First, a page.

What is a sinus infection? Sinusitis affects nearly thirty-one million people in the U.S. alone. On average, Americans spend more than a billion dollars every year on medications to treat sinus infections. If you have asthma, allergies, and structural blockages in the sinuses or nose, you are vulnerable to sinus infections.
What Causes Sinus Infections
Sinusitis or inflammation of the sinuses is one of the most common causes of sinus infections. In most cases, bacterial infection triggers sinusitis, but fungi and viruses can also lead to this infection. Individuals with a weak immune system are at greater risk of developing a fungal or bacterial sinus infection. Many people with allergies can also suffer from allergic fungal infections. Acute sinus infection can last up to eight weeks. If your sinus infection extends for more than eight weeks, then you have a chronic sinus infection.
The air-filled cavities located within the bones of the cheeks are also behind the eyebrows and the forehead, on either side of the nose, and in front of the brain.
If you fail to treat a sinus infection that takes place close to the brain, the consequences can be life-threatening. A sinus infection can affect the flow of mucus from the sinuses to the throat. As allergies or infections cause nasal tissue to swell, the swelling traps mucus in the sinuses. Dust, mold, and dander can trigger symptoms all year round, while pollen is a seasonal allergen.
Another factor behind chronic sinus infections is asthma. Individuals with chronic asthma or nasal inflammation can develop chronic sinusitis that is not triggered by infection. Asthma patients can improve their condition by seeking appropriate treatment from an ENT specialist.
Types of Sinus Infections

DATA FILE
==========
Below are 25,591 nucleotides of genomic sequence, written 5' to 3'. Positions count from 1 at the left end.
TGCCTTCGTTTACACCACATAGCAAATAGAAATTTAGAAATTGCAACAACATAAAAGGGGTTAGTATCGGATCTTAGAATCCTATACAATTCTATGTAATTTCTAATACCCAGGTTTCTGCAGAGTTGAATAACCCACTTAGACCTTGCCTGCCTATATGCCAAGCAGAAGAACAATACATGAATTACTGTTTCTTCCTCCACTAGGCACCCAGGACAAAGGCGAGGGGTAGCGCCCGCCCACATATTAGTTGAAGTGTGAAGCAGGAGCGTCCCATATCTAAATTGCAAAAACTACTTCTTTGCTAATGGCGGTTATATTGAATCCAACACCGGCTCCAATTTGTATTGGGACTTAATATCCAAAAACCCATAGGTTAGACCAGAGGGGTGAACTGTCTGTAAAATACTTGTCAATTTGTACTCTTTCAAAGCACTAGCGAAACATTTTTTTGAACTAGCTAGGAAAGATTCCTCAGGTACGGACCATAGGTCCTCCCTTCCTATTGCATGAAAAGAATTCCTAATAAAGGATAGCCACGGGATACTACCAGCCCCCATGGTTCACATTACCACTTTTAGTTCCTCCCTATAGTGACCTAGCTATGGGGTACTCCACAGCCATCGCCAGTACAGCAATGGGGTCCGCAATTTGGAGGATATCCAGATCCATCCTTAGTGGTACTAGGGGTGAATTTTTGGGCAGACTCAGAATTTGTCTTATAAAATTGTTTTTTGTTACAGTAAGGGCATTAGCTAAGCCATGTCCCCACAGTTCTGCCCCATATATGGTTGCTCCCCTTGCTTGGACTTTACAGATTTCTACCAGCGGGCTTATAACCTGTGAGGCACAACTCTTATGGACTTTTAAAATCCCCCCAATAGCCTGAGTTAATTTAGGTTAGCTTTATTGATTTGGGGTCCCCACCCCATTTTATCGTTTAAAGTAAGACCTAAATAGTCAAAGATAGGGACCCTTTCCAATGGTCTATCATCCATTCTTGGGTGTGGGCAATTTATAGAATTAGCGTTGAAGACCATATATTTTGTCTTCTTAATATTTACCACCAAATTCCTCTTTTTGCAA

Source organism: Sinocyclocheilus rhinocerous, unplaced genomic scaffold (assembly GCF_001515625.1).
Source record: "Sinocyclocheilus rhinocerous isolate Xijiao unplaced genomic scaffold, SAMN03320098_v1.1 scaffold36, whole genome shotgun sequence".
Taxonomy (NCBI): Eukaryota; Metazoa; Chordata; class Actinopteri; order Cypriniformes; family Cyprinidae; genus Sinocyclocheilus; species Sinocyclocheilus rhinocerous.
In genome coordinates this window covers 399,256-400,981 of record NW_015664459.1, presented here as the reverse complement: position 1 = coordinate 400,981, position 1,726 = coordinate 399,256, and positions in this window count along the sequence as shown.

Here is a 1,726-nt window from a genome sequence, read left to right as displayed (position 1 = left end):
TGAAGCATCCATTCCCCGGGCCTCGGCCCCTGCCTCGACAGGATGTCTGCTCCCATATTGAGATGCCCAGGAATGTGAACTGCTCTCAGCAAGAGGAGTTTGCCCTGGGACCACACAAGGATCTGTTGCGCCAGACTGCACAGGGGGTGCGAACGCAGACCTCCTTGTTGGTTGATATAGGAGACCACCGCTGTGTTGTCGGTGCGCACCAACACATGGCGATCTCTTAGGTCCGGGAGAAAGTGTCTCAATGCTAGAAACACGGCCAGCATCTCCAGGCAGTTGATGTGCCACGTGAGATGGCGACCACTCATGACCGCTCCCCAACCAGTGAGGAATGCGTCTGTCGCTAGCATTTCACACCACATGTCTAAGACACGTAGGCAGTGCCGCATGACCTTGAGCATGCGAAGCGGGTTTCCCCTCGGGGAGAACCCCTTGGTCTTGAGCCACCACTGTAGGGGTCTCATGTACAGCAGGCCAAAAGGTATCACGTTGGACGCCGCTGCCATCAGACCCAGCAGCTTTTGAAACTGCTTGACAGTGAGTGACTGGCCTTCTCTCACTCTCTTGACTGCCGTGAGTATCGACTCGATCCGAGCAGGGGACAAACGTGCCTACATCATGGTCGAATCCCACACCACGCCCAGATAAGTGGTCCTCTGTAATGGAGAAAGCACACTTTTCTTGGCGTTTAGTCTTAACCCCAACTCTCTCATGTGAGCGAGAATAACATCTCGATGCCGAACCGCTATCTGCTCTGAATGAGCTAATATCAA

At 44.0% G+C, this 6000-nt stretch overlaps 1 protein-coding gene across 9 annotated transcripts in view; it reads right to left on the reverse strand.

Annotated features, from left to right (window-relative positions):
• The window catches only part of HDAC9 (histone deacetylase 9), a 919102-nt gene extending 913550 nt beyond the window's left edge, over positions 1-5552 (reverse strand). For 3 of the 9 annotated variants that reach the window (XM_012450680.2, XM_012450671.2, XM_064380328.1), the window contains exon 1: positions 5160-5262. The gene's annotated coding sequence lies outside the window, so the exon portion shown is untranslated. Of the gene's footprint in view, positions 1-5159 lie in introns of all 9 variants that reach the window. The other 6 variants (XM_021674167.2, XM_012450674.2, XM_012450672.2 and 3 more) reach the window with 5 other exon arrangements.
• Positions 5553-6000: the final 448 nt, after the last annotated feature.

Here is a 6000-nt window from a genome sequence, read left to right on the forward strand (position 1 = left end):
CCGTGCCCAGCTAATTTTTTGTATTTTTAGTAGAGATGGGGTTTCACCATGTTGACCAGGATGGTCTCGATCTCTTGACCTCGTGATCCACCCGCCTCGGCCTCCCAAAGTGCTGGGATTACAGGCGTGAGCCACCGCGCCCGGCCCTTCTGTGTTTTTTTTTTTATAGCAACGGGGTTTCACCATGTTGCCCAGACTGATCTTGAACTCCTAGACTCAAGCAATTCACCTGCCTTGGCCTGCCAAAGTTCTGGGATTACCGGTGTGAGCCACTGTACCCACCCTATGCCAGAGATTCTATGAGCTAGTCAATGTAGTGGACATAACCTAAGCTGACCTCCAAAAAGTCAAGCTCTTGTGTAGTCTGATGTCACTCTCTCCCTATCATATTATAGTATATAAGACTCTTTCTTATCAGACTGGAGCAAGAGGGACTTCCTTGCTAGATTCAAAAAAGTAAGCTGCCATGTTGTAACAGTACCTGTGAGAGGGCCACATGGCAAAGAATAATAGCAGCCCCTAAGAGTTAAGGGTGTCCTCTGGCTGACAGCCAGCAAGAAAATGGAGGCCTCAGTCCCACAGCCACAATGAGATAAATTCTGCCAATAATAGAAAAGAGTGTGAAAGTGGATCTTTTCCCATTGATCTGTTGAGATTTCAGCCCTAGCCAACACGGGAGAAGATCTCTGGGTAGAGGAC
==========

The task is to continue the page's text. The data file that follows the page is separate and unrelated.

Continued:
Acute sinusitis: begins with cold-like symptoms and can last two to four weeks
Chronic sinusitis: symptoms last for twelve weeks or longer
Subacute sinusitis: lasts for four to twelve weeks
Recurrent sinusitis: may happen several times a year
Symptoms and Diagnosis
Most people mistake a bad cold for a sinus infection. That’s because the symptoms are pretty much the same, including facial pain, nasal congestion, runny nose, and headache. But here are some of the most common symptoms of sinus infections.
- Nasal congestion or stuffiness
- Discolored nasal discharge
- Frequent headaches
- Postnasal drip
- Tenderness of the face
- Tooth pain
- Bad breath
In case your symptoms do not subside after using over the counter medication and prolong for more than eight weeks, you must consult a professional ENT specialist. An ENT doctor examines the nose, throat, and sinuses, checks for symptoms, and looks into your symptoms. He may recommend a sinus CT scan for inspecting your nasal cavities. The procedure involves using a flexible, long, and thin tube with a light and camera at one end. The doctor inserts this tube through the nose.
Since the procedure is not painful, you don’t need to panic. Your doctor may use a light anesthetic nasal spray for making you more comfortable during the procedure.
Once diagnosed, here are the possible treatment options your doctor is most likely to recommend for treating a sinus infection.
Initially, if the doctor feels antibiotics can cure your sinus infection, he will give you a prescription. Depending on the type of antibiotics, you can take them for three to twenty-eight days. However, your doctor may suggest a long treatment plan because the sinuses are located deeply in the bones, and blood supply is limited. Antibiotics eliminate the infection by attacking the bacteria but may not alleviate the symptoms until the bacteria get eliminated. You can take over-the-counter pain relievers for relief.
Nasal Decongestant Sprays
Topical decongestants can provide relief for no more than three to four days. The sprays shrink swollen nasal passages and help with the flow of drainage from the sinuses.
Antihistamines prevent inflammation by an allergic reaction and combat allergy symptoms that lead to swollen sinus and nasal passages.
Nasal Saline Washes
Another remedy for a sinus infection is to use nasal saline washes to clear thickened secretions from the nasal passages.
If your symptoms do not get better after using antibiotics or the above treatments, your doctor will recommend surgery as a last resort. In a sinus injury, an ENT surgeon will fix defects in the bone that separates the nasal passage, opens up closed pathways, or removes nasal polyps. The doctor performs the surgery under general or local anesthesia, and patients usually return home the same day.
Sinus infections can worsen over time if you don’t seek medical treatment. If you think you have a sinus infection, don’t ignore your symptoms. Contact NYC’s top ENT specialist Dr. Michael Burnett to book your appointment today and get the best treatment for your sinus infection.
Michael C. Burnett, MD
115 East 57th Street
New York, NY 10022